Darra Cunningham: Achieving Triumph


Poise, positivity and perseverance drives her.

Story | Alexy Irving • Photo | Hayden Andrews

“Unpredictable, but one thing’s for sure, I’m changing,” is a line from the song “Changes” from singer and dancer Darra Cunningham or better known by her stage name, Darra Dee. Cunningham is a junior journalism major at Webster University on a mission to promote positivity through her journalism and music. Over time she has gathered fans who support her music decisions, evident from the thousands of views on her YouTube videos. She has also done voice-over jobs for St. Louis Television (STL TV).

Despite the publicity, Cunningham has not let the attention go to her head. She considers herself no different than most Webster students. She utilizes the gifts she has been given while also growing and changing for the better.
“The people that have followed my career are seeing a change in me. I’m currently seeing the world a lot differently by transitioning and getting wiser,” Cunningham says. “My whole direction of my music is about to change because everything is switching over. It will be more hip-hop/pop, but I’m making it more inspirational and positive at the same time.”
Cunningham had run-ins with fascinated music producers and other artists desiring her voice for a song, but she stays humble and creates her music the way she believes it should be done. To Cunningham, a good image is the most important thing a musician can have; therefore, she is devoted not just to her music but to her college education.
“When I got signed to Universal Records after graduating high school, unfortunately, I had to mainly focus on my music career. I was in dance and singing studio all the time to continue working towards becoming a stronger musician. So, I had to put my education to the side for a moment, but in 2009, I enrolled back into school.”
She believes every young person needs an education and decided to pursue one herself. She chose Webster.
“I had to tell myself that there are too many successful people in the music industry that have a college education and are still successful. They achieved a degree and a record deal at the same time. I couldn’t figure out why I couldn’t do just that, too.”
Cunningham can usually be found in the media lab of Webster’s Sverdrup Complex working on homework or editing videos for her job as a news host for STL TV.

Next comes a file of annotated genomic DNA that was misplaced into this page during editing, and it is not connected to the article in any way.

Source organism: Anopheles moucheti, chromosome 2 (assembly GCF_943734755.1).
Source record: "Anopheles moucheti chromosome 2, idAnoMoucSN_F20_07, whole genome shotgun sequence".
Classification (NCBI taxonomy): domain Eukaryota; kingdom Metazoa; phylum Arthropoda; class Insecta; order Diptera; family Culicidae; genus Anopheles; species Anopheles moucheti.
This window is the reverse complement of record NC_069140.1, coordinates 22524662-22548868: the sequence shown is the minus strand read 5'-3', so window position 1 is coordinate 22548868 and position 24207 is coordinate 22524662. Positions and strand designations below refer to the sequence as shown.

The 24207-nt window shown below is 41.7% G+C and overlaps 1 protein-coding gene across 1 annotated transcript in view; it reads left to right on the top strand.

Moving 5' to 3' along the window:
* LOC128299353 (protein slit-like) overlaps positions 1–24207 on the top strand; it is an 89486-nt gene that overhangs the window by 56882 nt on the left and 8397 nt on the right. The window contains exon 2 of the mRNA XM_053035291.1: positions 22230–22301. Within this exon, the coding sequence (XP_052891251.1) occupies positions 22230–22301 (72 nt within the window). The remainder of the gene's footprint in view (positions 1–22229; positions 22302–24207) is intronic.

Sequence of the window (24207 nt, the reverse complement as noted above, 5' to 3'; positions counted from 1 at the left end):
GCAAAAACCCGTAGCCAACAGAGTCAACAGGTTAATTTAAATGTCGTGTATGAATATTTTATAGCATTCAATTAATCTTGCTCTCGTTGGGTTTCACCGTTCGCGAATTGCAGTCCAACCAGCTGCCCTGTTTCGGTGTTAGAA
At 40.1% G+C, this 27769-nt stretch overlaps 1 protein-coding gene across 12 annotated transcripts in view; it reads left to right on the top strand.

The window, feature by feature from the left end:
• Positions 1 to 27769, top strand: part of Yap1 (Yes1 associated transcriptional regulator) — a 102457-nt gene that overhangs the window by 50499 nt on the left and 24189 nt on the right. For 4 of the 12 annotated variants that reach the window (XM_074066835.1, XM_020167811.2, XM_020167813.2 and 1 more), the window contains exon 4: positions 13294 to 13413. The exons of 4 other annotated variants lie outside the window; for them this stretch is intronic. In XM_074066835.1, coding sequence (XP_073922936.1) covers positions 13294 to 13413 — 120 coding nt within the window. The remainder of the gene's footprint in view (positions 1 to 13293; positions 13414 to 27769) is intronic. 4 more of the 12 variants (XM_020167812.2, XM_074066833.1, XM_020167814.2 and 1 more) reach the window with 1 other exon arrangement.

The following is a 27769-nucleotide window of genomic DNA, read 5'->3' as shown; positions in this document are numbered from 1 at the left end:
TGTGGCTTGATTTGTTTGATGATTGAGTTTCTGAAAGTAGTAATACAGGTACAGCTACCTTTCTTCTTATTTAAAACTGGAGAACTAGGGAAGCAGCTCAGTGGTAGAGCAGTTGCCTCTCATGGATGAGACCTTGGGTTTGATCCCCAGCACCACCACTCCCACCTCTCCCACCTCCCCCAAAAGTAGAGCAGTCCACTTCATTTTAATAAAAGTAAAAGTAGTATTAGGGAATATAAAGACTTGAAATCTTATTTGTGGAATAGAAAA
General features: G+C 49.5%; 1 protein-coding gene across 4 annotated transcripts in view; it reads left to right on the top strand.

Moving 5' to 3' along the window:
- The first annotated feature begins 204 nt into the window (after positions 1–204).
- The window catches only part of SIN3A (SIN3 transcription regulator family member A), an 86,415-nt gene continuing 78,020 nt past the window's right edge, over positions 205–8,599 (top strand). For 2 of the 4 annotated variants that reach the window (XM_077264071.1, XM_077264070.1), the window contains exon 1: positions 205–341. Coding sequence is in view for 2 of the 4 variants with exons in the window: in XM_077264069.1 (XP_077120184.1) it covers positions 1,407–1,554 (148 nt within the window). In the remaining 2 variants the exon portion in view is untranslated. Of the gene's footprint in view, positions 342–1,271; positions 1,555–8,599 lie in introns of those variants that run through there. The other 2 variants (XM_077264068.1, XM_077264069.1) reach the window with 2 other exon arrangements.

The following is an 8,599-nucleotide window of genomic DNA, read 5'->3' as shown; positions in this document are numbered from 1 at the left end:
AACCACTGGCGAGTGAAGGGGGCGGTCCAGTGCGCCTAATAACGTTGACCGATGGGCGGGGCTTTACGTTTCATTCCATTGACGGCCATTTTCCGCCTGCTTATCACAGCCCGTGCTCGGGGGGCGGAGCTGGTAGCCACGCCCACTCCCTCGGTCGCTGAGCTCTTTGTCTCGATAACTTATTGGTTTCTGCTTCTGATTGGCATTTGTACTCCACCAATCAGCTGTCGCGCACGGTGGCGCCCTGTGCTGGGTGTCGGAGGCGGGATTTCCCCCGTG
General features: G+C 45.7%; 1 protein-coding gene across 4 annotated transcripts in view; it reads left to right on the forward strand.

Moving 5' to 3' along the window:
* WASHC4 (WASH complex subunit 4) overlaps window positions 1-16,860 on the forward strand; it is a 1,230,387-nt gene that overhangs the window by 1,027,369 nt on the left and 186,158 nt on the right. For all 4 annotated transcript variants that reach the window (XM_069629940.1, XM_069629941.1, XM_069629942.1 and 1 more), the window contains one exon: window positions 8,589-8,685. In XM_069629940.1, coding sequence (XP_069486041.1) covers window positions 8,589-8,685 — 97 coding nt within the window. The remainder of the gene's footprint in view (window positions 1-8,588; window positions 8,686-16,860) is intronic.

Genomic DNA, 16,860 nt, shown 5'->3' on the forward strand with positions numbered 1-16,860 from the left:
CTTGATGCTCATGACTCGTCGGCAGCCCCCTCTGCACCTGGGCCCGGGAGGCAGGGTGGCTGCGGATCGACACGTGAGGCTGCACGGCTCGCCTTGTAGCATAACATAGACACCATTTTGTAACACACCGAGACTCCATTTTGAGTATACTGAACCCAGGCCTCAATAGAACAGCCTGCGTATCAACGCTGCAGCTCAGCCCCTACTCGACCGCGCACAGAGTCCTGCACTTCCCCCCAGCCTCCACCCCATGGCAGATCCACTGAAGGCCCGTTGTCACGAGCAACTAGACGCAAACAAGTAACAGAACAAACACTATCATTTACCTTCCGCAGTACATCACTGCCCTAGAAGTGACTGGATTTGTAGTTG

“When offered the position to be the host for a program called ‘Takin’ it to the Streets’ at STL TV, I jumped on the chance to further develop my craft.”
On top of being on a news television show promoting St. Louis, Mo., events, she is at home encouraging a positive image.
“I have two younger sisters myself, and I wouldn’t want them to think everything that Rihanna does is right,” Cunningham says. “Everything isn’t about sexiness, I feel; so, I want them to see that you can be classy and look beautiful at the same time.”
From her dancing to her singing, Cunningham works hard to stay as confident and professional as possible. She walks down the hallways of Webster in business casual clothing and uses her YouTube for more than just promoting her songs: She shows how people can dress professionally while looking socially acceptable. Cunningham is also working as a makeup artist and focuses on a natural look with her everyday wear.
“When people see the pictures of the group I was in—or the pictures of me as a solo artist—you may see a picture of me in a crop top and all that stuff, but that was basically because I was young, and I thought it was okay because that’s all I ever saw. I’ve realized that if you want to be an encouraging role model, you have to set yourself apart from what’s going on.”
Teaching young people how to dress, act and present themselves is very important to Cunningham. Since day one, Cunningham has shared her love for music, performing and confidence with her peers and finds she is surrounded by the same positivity she exudes around others.
“My dream is to share my passion with the world.”

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